Friday, 15 February 2013
Them And Us
I'm spitting tacks. No, I tell a lie - if I could spit daggers I would.
MP's are to get their own mental health clinic at a cost, to the taxpayer, of £25,000. I don't think for one minute that £25,000 will be the total sum involved but possibly one consultant's monthly fee. Then, if treatment is necessary, our 'servants' will be fast tracked to the best there is available.
Regular readers will know that I have a particular interest in mental health and have closely followed the progress - or distinct lack if it - that governments have made throughout my lifetime. Out of sight, out of mind has been the position of those who could have made a difference to the mental health services offered to those unfortunately enough to suffer from problems.
As a society we seem content with young children receiving very detailed sex education in schools, yet most of us are uncomfortable discussing mental health issues.
"Jimmy has been signed off with depression/anxiety," is met with, "Oh, that's a shame". Nobody asks how severe Jimmy's symptoms are or if they can help, because many people don't understand - or don't want to understand - the results when physical and mental health become unbalanced.
In this country (and I speak from a UK perspective), mental health facilities and treatment vary from the sublime to the ridiculous. The sublime of course is what stressed MPs have acquired for themselves. The ridiculous is indescribable; poor diagnosis, poor treatment and worse still, no treatment at all. Such a pity they couldn't have strived for similar facilities for their own constituents, who possibly wait many months for an initial consultation and the same length of time for any required treatment to begin.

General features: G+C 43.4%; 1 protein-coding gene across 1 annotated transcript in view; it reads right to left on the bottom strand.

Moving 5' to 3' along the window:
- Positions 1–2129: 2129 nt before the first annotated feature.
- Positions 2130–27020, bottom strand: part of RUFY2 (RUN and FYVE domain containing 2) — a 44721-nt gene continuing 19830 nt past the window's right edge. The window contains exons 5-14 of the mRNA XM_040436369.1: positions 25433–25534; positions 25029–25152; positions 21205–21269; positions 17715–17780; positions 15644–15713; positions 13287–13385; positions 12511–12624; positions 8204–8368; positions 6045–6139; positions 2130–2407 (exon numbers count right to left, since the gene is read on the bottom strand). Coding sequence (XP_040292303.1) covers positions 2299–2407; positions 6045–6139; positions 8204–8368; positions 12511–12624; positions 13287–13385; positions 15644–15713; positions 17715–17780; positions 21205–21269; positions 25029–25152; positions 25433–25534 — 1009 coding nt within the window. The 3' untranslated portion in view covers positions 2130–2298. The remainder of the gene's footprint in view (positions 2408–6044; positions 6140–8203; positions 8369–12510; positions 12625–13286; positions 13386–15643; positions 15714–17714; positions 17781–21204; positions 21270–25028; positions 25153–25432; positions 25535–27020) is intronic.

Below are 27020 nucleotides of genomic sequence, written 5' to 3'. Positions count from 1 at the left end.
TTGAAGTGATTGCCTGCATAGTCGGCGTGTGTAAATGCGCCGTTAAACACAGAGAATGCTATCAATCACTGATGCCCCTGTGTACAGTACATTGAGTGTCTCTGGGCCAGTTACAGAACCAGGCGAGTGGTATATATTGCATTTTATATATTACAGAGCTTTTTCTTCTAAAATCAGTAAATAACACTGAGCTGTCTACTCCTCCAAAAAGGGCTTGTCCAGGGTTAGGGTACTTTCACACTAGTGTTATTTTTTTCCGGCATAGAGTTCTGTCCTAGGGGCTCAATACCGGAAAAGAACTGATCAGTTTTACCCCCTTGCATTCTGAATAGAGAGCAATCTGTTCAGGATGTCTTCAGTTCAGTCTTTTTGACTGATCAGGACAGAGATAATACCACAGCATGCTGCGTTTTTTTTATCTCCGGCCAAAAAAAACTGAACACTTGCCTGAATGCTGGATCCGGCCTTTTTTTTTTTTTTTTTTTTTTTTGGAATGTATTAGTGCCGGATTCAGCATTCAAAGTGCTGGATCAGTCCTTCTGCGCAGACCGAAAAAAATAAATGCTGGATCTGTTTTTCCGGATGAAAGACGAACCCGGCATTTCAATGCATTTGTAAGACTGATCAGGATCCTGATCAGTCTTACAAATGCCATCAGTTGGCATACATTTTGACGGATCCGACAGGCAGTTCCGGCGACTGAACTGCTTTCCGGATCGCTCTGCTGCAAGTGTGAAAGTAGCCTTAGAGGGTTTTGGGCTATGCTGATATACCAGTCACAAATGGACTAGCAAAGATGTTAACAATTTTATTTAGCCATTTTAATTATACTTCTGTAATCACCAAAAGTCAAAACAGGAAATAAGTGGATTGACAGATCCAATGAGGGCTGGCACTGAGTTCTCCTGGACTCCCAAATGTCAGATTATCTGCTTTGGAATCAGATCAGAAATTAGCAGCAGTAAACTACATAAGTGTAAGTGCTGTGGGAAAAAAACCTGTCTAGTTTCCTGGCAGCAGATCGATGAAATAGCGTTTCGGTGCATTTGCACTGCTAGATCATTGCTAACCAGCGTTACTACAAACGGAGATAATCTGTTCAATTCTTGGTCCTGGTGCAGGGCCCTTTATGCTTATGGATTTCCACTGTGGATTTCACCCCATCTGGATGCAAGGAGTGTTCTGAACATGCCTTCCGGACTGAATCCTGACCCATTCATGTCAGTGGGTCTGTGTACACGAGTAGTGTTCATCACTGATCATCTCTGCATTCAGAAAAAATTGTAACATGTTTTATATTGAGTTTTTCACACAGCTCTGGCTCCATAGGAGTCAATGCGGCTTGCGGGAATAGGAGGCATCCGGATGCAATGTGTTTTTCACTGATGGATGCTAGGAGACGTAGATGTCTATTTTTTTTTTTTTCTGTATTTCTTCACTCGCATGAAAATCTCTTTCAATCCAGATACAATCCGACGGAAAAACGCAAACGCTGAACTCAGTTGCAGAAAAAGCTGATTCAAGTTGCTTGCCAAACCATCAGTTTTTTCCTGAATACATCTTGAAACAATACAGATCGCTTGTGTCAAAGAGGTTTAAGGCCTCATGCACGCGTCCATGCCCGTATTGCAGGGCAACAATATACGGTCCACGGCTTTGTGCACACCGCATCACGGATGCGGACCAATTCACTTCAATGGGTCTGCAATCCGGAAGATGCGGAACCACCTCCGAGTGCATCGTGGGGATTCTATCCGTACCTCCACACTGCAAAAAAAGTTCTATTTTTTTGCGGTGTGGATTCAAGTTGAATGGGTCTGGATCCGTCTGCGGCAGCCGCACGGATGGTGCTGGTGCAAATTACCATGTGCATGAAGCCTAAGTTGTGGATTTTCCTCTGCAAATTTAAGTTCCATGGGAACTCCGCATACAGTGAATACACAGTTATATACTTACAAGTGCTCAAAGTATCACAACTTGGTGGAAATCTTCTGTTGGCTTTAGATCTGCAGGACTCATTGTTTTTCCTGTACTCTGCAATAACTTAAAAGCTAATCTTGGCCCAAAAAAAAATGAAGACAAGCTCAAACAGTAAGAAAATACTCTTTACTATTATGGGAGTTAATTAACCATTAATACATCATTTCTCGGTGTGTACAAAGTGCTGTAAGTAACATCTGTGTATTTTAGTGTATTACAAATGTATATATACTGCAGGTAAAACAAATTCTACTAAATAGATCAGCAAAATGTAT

The excuse, stated in the article: 'discrimination over mental health makes it hard for them to talk to doctors in their constituencies' is what maddens me. That they regard themselves in any way different to their constituents is appalling in itself, but the insult to the doctors shows a pompous misjudgement.
Most of their constituents have no choice other than to talk to these doctors in the hope that they can help. Many people, unlike MPs, are invisibly bullied into leaving their jobs if it's discovered they have mental health issues. I've seen that several times: "We'll have to get rid of x because he/she's having a breakdown", was a comment I heard, directed at a personnel officer some years ago from a head of a large organisation. Perhaps today these words wouldn't be used, but the actions would be taken.
Kevin Jones, Labour MP for North Durham said:
'This is not about preferential treatment. It’s about giving MPs the opportunity to find solutions here in Westminster and have access to the types of services available to their constituents.’
Does he know what types of services available to his own constituents?
Scotland doesn't fare too well where mental health services are concerned either. I have a friend (a retired PE teacher) who has had serious back problems for nearly two years. She's finally attended the pain clinic after suffering for a year - after being told surgery wasn't an option - and has been told it will be a lengthy process before they can balance her medication. She takes 32 pills daily, plus liquid morphine and some days she can't move off the floor. From being a very active woman to what she calls a 'cripple' she has fought depression since this disability occurred. At times I've been exceptionally concerned and jumped into the car to visit her in the hope that I can elevate the feeling of hopelessness for a few minutes because I'm aware she's not just 'having a bad day', but ill.
Her depression is caused by poor GP care, although she's changed recently, and constant intense pain. Of course she's not alone and knows there must be thousands of others in worse situations, but that doesn't help lift her depression for long.
Mental health can be a vicious circle. Most people cause their own depression (as in my friend's case), although not many understand why. Worrying about the hellish emotions depression can produce creates anxiety and the two emotions of despair and desperation to flee from the situation, can result in serious clinical illness. Such symptoms need immediate attention and MPs have now organised their own walk-in clinic.
I wouldn't be irate if the population were offered what MPs feel they themselves deserve, but this does show how detached our politicians are from their electorate and also how, whether consciously or unconsciously, they consider themselves deserving of better than they support for us, the hoi polloi.